RAM max bandwidth is largely a factor of clockspeed. Clockspeed is useless in most applications which is why DDR 3200 vs 1866 vs 4000 shows negligible difference in most games and apps outside of server markets. Latency matters more.

This is also why a 90MB/s read SSD will perform so much better than a 110MB/s HDD as a system drive. It still takes way more time for the data to start reading from the harddrive as the disk has to spin into position.

XPoint RAM has 60x lower latency than an SSD. Below 10ms, which is 100,000hz or 0.1Mhz. If you factor in the controller as we are talking about a minimum 375GB device that is an array of 16GB microchips in 'RAID' like array, and make a standard assumption of a 1Ghz ARM cpu running the controller, you need to push the data from about 25 to 32 chips, and defrag, arrange, etc etc without ever using more than 100 CPU operations per transfer minus the clock delay of the actual Xpoint chip itself and the controller and PCI-E interface and the software.

Let's compare this to DDR4. The fastest DDR4 4000 comes in at CAS 10 or 11. That's 4000mhz which is 0.25NS times 10 which is 2.5ns, but any time you actually measure this with SIS sandra you get 10 to 30ms... about 40 to 120 times slower. Why? The memory controller is on the Northbridge and isn't part of the equation as it's latency isn't counted in the math for RAM, but is counted in the math of XPoint as the "memory" controller on that is on teh PCI card. There are no Xpoint memory controllers in CPUs today, so we are looking at the slowest element being completely ignored from the DDR side of the race.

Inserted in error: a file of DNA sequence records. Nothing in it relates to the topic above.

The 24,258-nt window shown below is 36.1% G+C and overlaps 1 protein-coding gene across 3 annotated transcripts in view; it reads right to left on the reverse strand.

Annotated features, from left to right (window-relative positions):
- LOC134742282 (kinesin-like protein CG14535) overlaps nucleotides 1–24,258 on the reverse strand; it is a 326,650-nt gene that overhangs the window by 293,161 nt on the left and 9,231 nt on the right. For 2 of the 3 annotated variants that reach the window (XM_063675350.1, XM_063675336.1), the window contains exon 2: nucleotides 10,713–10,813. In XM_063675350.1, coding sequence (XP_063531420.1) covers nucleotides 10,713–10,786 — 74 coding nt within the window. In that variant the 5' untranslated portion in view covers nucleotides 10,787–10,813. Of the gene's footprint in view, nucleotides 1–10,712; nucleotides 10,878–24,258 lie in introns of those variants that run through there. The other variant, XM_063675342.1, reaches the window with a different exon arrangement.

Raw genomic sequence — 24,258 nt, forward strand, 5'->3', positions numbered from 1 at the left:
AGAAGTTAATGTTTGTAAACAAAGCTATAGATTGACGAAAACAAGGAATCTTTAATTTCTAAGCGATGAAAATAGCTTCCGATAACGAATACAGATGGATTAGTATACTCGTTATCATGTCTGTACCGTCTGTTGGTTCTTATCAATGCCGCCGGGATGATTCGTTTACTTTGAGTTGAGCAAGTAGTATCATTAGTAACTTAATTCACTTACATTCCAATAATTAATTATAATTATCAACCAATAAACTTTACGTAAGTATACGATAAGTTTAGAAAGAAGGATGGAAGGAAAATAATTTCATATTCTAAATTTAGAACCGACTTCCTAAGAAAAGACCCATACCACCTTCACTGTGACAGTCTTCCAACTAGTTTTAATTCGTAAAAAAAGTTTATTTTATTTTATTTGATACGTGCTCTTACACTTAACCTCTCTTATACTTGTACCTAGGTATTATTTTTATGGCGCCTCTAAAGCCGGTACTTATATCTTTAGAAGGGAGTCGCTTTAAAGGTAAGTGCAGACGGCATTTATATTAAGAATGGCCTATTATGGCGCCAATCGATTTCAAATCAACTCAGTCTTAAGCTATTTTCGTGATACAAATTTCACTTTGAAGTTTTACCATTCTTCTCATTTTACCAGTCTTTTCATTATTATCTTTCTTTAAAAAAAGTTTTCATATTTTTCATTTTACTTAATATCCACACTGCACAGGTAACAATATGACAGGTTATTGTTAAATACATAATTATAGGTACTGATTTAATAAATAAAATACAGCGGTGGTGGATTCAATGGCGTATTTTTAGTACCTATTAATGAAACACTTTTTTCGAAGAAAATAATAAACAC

I would put money down that once the 'controller' becomes an actual XPoint slot and IMC on the board, that will go down to DDR4 levels of latency. I would put more money down that at that point, all that swap memory having latency that isn't your SSD + your RAM will mean that your actual user experience will be far better without extra bandwidth. Why? Look at the first 3.5inch SSDs and how they kicked HDDs butt with almost the same read write performance.
 

derekullo

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The phrase you are looking for is IOPs.

A typical hard drive is between 60 and 100 IOPs depending on queue depth.
http://www.storagereview.com/wd_black_4tb_review_wd4001faex

A high end ssd such as the Samsung 850 Pro has around 10000 iops at a queue depth of 1 with a read speed of about 500 megabytes a second.
http://www.storagereview.com/samsung_ssd_850_pro_review

So even though the drive itself in total bandwidth is only about 5 times faster ... 100 megabytes a second versus around 500 megabytes a second, the responsiveness which is directly related to the total IOPs is over 1000 times faster, 60-100 IOPS versus 10000 IOPs.

IOPs is highly similar to the latency, but IOPs is much easier for some people to understand than saying 1 instruction every 10 milliseconds versus 10000 IOPs.
 

alextheblue

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Who says the goal of 3D Xpoint is to replace RAM? Supplement, integrate into addressable RAM pool, yep. But replace it? Who says that they're aiming for (snort) "RAM endurance"? They're aiming to bridge the gap between RAM and NAND. Maybe there's a future NV memory that can replace both, but Xpoint is not it, and never was. All the slides clearly show RAM is still faster (but less dense) and therefore not in danger of being replaced by this technology.